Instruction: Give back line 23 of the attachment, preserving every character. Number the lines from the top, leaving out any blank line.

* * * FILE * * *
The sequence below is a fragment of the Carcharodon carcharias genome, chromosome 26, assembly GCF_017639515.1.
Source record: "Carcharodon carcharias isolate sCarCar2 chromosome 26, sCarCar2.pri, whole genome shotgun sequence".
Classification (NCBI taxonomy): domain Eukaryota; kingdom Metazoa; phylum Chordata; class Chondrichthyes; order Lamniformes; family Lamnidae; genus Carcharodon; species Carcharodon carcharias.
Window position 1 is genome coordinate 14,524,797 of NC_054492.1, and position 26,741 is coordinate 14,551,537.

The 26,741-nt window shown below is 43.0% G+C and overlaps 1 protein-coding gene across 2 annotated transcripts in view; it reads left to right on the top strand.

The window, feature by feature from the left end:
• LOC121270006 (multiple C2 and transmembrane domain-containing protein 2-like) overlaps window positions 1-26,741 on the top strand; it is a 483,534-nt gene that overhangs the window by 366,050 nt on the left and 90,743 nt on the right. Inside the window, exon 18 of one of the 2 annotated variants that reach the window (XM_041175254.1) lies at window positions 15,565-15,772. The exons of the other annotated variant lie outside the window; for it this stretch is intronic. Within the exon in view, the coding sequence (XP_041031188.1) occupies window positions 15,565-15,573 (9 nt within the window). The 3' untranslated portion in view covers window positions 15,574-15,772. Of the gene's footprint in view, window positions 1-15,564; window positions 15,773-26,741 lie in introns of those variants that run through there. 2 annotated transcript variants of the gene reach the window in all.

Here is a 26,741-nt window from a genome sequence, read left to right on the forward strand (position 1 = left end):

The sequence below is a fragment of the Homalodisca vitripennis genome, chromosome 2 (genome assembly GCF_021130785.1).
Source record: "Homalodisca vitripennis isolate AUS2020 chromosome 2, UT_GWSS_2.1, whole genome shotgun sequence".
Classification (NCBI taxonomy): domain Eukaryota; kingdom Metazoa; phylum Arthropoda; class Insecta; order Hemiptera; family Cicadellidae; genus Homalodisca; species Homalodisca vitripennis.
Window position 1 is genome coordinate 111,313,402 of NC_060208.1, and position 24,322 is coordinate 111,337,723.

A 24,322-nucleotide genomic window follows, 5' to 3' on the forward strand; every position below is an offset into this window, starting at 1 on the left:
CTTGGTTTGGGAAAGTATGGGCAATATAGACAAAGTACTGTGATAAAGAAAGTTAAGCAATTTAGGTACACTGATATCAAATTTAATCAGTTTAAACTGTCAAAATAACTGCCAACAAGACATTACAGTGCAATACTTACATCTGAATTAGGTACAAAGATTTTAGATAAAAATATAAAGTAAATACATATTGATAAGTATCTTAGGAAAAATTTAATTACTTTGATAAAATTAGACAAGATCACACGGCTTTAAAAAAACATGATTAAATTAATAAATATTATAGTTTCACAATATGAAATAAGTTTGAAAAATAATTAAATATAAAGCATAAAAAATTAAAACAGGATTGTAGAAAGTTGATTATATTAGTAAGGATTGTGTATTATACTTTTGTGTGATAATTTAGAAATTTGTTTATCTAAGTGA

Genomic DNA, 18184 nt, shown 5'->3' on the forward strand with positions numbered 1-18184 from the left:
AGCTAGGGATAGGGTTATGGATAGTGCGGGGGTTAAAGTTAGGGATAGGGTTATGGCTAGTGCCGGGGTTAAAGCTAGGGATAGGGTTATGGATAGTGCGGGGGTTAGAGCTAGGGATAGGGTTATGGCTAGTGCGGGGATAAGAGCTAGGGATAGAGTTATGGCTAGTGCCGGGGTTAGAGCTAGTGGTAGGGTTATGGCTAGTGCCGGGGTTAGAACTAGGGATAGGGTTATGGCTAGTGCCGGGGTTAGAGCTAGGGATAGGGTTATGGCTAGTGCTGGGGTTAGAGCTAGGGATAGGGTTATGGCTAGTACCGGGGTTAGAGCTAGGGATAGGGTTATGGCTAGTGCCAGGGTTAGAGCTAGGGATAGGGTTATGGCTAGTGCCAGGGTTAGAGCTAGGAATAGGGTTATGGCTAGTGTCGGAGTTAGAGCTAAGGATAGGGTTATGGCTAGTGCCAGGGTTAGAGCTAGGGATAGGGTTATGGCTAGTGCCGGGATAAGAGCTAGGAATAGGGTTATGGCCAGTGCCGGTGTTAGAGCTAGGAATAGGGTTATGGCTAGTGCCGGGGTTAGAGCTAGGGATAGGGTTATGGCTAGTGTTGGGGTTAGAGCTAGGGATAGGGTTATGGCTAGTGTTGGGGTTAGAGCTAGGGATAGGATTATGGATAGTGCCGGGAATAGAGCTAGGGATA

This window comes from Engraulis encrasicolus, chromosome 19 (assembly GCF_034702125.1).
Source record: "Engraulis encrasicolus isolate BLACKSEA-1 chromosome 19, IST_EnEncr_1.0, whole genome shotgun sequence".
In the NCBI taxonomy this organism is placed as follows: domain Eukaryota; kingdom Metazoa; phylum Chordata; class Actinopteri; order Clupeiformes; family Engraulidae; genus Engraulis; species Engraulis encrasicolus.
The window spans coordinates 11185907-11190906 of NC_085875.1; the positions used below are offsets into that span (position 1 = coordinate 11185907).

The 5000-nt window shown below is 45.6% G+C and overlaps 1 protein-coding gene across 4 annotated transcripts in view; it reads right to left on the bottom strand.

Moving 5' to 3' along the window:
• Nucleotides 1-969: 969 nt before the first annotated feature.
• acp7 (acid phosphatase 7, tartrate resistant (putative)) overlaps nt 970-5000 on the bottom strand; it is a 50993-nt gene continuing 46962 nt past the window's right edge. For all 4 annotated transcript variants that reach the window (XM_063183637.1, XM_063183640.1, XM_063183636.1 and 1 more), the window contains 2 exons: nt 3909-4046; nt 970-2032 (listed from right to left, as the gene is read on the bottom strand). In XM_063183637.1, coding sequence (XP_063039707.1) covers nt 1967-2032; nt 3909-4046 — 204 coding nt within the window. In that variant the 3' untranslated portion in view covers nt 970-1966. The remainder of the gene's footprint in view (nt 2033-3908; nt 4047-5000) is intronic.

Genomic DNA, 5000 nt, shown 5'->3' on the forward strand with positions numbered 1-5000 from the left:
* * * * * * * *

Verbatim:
• Nucleotides 1-969: 969 nt before the first annotated feature.